Better Than Most is a regular feature of The Business of Giving, examining the best places to work among social good businesses and nonprofit organizations.
Denver: Today, you will be going to the US headquarters of Médecins Sans Frontières or Doctors Without Borders as we know it here. They help people worldwide where the need is greatest delivering emergency medical aid to people affected by conflict, epidemics, disasters and exclusion from healthcare. We gathered a great group of people to tell you what it’s like to work at Doctors Without Borders.
Tim: I would describe the corporate culture of Doctors Without Borders as being very participatory. And I find that one thing that we can do is actually be a part of the association that is the group that oversees our organization and while we can’t vote in that, we can participate in discussions about our strategic plan about really core issues and we have debates and this is something that I appreciate a lot, that we are given that opportunity to do that along with our field workers who come back from the field and bring all the passion and enthusiasm in doing that kind of work. So, it’s very participatory.
Gabrielle: I think Doctors Without Borders has a culture of transparency because our board directors meetings are open and open to all staff including interns as well as our association members. Association members are actually the ones who elect our board directors every year. So, it is important to keep them engaged and informed of important decisions. And I think it is quite unique because from other nonprofits I worked at, they’re normally not open to all staff. So, I think this is very critical part of our culture that all staff can surely take advantage of. And because there are very interesting discussions at all the board meetings including operation discussions, strategic plan discussions and also just what kind of direction you want to take as we do to our social mission and we have to uphold our principles. And I think because of this unique aspect of our culture, everybody at MSF, including office staff and field staff have a unique opportunity to be really stay informed and engaged and know that their voice can be heard if they can participate in this meetings. Everyone has an opportunity to speak up which I think is very unique to MSF.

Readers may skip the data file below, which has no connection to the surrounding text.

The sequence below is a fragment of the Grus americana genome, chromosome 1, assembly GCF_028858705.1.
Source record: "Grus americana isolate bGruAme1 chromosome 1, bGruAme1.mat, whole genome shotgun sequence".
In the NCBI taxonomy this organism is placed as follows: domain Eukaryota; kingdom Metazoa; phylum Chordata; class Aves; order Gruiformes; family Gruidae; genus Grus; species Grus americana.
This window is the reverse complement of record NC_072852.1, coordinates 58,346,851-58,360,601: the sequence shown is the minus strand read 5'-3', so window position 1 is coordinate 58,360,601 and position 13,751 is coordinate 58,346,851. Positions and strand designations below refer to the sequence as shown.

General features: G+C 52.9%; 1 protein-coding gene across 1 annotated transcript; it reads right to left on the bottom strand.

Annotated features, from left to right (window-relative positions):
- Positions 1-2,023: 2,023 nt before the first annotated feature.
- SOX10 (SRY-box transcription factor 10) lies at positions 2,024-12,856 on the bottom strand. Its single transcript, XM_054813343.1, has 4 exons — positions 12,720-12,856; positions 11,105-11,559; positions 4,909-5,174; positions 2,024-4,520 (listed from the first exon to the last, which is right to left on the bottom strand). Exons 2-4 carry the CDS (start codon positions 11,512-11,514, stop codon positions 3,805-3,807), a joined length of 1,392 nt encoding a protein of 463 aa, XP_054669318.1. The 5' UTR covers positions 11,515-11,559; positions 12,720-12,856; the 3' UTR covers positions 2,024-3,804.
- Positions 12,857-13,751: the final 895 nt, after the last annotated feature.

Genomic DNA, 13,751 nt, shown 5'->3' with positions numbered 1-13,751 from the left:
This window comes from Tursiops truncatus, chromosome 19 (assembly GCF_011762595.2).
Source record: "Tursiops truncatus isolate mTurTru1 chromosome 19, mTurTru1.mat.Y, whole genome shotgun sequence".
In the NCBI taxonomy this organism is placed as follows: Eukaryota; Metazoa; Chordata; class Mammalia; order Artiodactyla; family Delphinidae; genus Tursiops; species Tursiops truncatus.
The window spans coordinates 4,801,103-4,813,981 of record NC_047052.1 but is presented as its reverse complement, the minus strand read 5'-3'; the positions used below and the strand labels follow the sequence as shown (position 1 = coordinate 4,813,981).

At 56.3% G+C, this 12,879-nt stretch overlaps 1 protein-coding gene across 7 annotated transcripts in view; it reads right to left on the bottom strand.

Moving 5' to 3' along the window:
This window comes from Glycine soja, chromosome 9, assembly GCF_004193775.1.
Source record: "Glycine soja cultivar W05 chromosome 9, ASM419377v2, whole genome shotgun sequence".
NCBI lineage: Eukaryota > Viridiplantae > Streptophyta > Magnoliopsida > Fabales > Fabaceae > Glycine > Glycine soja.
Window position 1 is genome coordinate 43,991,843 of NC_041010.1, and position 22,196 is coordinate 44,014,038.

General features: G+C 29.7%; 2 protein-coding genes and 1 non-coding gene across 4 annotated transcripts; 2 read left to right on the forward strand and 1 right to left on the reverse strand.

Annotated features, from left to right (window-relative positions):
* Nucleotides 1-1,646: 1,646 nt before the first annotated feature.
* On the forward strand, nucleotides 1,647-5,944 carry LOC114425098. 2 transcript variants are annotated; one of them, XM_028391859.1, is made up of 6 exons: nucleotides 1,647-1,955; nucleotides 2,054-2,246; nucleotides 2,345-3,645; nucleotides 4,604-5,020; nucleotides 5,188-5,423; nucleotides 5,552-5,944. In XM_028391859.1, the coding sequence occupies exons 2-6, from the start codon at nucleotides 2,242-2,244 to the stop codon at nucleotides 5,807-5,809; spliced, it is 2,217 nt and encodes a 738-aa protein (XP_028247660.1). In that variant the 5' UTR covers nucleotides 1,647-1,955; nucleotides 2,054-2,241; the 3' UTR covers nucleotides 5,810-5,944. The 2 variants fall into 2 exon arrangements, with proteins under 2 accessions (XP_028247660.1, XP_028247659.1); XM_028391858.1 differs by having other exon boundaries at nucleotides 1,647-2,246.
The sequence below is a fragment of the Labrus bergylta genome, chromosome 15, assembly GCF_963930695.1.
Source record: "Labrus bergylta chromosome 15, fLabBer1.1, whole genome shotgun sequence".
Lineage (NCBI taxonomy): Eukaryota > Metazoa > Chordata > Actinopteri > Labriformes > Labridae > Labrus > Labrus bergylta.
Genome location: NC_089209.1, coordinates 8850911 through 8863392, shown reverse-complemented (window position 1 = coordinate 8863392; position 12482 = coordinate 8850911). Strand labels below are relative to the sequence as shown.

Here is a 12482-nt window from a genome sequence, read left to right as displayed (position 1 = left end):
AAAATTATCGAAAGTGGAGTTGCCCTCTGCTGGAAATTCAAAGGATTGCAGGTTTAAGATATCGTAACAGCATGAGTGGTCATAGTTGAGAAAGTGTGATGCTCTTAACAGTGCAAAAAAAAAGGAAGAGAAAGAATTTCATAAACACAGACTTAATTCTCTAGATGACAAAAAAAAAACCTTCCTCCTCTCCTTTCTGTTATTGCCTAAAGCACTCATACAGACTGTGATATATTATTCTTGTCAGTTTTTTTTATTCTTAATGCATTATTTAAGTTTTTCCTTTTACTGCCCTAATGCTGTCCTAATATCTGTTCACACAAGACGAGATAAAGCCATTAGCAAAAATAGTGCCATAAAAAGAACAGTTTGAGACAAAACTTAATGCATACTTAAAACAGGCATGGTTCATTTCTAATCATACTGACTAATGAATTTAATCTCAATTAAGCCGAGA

Anna: I think it is really true that we challenge ourselves and we challenge our staff both here and the New York office but in all of our field sites as well to really stay flexible and responsive to whatever comes up. And that’s what allows us to respond to emergencies in the field, both by starting new medical activities as needed or by coming up with ways in headquarters to support that reactivity in that response that really defines us as an organization. I think we all are pushing ourselves and challenging ourselves to keep flexible and to be able to step outside of our comfort zone and outside of our normal roles when needed in order to respond to new things really at a moment’s notice.